Rosemary Kegl's essay, "�TheWorld I have made�: Margaret Cavendish, feminism and The Blazing World" (119-41) will be of particular interest to Cavendish scholars. Borrowing Cavendish's image of "two worlds [joined] at the ends of their Poles," Kegl argues first that this metaphor provides a "feminist narrative of intellectual process" (123): the two conjoined worlds resemble Cavendish's own Observations and Blazing World, published in the same volume. The two works are not intended to contrast each other, writes Kegl, but to make the point that both "fancy" and "contemplation" are vital to learning (127); by forming orderly, "musing" habits, and cultivating "fancy," women can become the intellectual and scholarly equals of men. Second, Kegl interprets Cavendish's worlds strung pole-to-pole as a model for the transportation of capital (limited in the Blazing World because of its fantastic geography), freed female desire (although commodities are restricted, women's souls are mobile), and imperialism (arguing that Cavendish constructs the Blazing World both in tension with and in collaboration with the Ottoman empire). BW�s inconsistencies in the portrayal of female desire, Kegl argues, like Cavendish's inconsistent definition of racial difference in Observations and BW; are part of an "imperialist fantasy" of multi-national conquest.

Kegl's essay is thought-provoking -- her analysis of racial difference in BW and Observations is brilliant -- but the essay itself recalls its controlling metaphor: its two parts, one on narrative process, the other on imperialism, resemble Cavendish's worlds joined pole-to-pole, somewhat arbitrarily. Fortunately Kegl's arguments are clear enough to guide the reader from one pole to the next.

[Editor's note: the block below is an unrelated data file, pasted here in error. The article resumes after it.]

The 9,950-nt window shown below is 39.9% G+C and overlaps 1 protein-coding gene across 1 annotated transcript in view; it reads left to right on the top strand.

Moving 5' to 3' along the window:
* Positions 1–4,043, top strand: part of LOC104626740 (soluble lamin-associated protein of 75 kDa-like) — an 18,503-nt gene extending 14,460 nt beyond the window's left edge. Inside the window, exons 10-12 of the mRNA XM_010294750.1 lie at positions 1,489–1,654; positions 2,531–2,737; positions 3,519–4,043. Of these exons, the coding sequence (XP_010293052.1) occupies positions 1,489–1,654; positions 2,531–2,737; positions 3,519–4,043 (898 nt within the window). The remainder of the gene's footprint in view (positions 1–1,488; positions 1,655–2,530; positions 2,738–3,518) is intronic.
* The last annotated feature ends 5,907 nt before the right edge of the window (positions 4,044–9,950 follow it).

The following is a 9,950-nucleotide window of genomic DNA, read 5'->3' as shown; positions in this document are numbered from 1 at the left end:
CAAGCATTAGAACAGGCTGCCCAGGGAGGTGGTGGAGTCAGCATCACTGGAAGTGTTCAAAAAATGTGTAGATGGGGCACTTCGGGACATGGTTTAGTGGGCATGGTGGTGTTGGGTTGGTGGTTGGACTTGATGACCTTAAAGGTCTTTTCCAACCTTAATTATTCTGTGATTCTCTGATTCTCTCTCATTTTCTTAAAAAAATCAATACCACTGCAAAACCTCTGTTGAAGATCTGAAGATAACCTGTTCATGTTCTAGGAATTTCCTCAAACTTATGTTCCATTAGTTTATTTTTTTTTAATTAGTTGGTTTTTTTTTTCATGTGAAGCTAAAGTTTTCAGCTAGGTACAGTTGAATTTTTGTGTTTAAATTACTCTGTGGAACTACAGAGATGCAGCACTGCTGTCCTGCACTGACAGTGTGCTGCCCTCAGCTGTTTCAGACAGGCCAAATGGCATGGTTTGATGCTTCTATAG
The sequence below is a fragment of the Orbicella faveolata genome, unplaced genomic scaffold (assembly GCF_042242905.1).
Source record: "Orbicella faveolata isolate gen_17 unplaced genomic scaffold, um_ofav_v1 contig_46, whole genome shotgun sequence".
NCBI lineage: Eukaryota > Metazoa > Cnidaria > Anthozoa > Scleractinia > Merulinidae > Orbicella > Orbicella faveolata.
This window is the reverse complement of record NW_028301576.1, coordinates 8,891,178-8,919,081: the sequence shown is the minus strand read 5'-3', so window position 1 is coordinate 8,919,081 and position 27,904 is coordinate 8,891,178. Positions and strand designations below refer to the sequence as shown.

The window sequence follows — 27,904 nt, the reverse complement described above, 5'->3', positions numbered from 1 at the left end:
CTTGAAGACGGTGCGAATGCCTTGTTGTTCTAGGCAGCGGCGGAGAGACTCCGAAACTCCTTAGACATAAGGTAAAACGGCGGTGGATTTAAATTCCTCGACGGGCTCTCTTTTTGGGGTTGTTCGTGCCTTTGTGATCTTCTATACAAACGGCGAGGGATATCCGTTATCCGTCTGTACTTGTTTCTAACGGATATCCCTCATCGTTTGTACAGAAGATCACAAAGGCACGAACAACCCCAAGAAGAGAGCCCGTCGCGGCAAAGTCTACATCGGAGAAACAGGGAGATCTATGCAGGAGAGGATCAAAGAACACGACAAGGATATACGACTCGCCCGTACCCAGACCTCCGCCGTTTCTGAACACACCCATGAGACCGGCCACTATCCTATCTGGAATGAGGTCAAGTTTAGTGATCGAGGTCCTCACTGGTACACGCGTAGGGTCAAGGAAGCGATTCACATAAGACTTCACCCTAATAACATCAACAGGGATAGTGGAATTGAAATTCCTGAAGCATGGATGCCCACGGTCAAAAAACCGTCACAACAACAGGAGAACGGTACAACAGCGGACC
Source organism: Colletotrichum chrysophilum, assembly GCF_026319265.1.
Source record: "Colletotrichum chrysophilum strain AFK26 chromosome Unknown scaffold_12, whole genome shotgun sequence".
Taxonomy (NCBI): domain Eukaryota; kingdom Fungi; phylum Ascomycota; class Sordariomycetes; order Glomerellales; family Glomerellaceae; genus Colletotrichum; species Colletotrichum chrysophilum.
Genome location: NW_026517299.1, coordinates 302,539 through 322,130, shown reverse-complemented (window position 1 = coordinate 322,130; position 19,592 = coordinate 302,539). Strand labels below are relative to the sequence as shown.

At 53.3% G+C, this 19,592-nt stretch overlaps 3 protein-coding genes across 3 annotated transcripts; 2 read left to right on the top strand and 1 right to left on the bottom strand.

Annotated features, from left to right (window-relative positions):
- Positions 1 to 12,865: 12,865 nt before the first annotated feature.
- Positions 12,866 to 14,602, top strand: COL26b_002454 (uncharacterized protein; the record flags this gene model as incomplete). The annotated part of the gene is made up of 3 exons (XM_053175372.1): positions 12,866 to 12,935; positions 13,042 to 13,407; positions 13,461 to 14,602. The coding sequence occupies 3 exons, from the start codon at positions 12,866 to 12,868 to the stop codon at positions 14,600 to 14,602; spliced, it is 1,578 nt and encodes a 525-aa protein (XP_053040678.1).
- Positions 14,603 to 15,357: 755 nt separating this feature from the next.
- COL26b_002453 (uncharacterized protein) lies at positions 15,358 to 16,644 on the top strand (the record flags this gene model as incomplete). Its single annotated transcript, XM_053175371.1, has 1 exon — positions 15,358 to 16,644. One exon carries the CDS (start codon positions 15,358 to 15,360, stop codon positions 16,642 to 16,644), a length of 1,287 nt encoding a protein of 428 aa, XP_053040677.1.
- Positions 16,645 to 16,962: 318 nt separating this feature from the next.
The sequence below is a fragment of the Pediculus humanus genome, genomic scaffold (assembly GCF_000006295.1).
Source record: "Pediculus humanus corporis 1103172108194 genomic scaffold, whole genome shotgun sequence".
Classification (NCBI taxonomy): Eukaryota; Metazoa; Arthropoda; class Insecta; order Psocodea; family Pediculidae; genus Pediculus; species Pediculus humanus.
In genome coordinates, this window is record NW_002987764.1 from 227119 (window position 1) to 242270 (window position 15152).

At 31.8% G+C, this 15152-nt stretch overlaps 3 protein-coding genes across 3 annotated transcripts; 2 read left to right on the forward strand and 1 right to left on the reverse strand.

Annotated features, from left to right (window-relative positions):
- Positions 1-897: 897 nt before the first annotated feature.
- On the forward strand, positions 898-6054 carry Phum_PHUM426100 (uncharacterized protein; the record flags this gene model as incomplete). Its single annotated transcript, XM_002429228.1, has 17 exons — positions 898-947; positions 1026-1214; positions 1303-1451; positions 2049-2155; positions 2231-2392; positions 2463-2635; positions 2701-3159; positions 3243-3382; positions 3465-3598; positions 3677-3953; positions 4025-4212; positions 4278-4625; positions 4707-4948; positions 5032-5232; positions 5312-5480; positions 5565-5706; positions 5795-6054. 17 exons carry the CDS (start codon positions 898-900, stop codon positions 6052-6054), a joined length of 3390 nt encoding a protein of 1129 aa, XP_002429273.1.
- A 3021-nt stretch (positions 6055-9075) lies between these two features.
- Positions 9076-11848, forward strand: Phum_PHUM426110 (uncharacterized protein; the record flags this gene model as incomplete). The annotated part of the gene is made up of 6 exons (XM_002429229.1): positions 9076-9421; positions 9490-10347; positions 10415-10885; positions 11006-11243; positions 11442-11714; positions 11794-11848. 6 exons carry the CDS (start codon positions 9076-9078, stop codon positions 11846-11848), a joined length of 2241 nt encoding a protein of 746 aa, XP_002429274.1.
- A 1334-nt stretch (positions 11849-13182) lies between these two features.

Dr. Sujata lyengar, University of Georgia, Athens, GA

Women's Writing 4.3 (1997). Special issue: Margaret Cavendish, Duchess of Newcastle, 1623-1673. Edited by Emma L.E. Rees.

This selection of papers presented at the 1996 Cavendish Conference at the University of East Anglia is a tremendously useful contribution to the increasingly prolific critical output in Cavendish studies. Given the recent growth of the MCS, it now seems incredible that this journal is, as editor Emma Rees remarks in her introduction, "the very first collection of critical essays on Margaret Cavendish" (321). The volume sets a very high standard indeed, providing a carefully balanced selection of articles emphasizing the diversity both of Cavendish's own writings and of the critical approaches employed by modern scholars in re-examining and re-evaluating her work.

The issue can be broken into three sections: the first consists of a pair of articles focussing primarily on Poems, and Fancies of 1653. In the opening essay, Hero Chalmers tackles one of the central images of Cavendish studies (the figure of 'Mad Madge') head-on, positing that the duchess's authorial stance is deliberately configured to coincide with both the Interregnum fashion for femmes fortes and the need for Royalist women to speak in public on behalf of their exiled husbands. Chalmers's placing of Cavendish in her contemporary context informs a compelling political and cultural analysis of her work. Elaine Walker, in the subsequent essay, explores Poems, and Fancies as a site wherein Cavendish's contradictory self-positions as woman, author, aristocrat, advocate of rational thought, and subject who desired fame get played out. Though it is somewhat frustrating that Walker sees no possible reconciliation between Cavendish's multiple identities, her suggestion that part of the author's torment is due to "the inability of the rest of the world to rise to her vision" (349) puts a new spin on traditional perceptions of Margaret Cavendish's modesty topoi.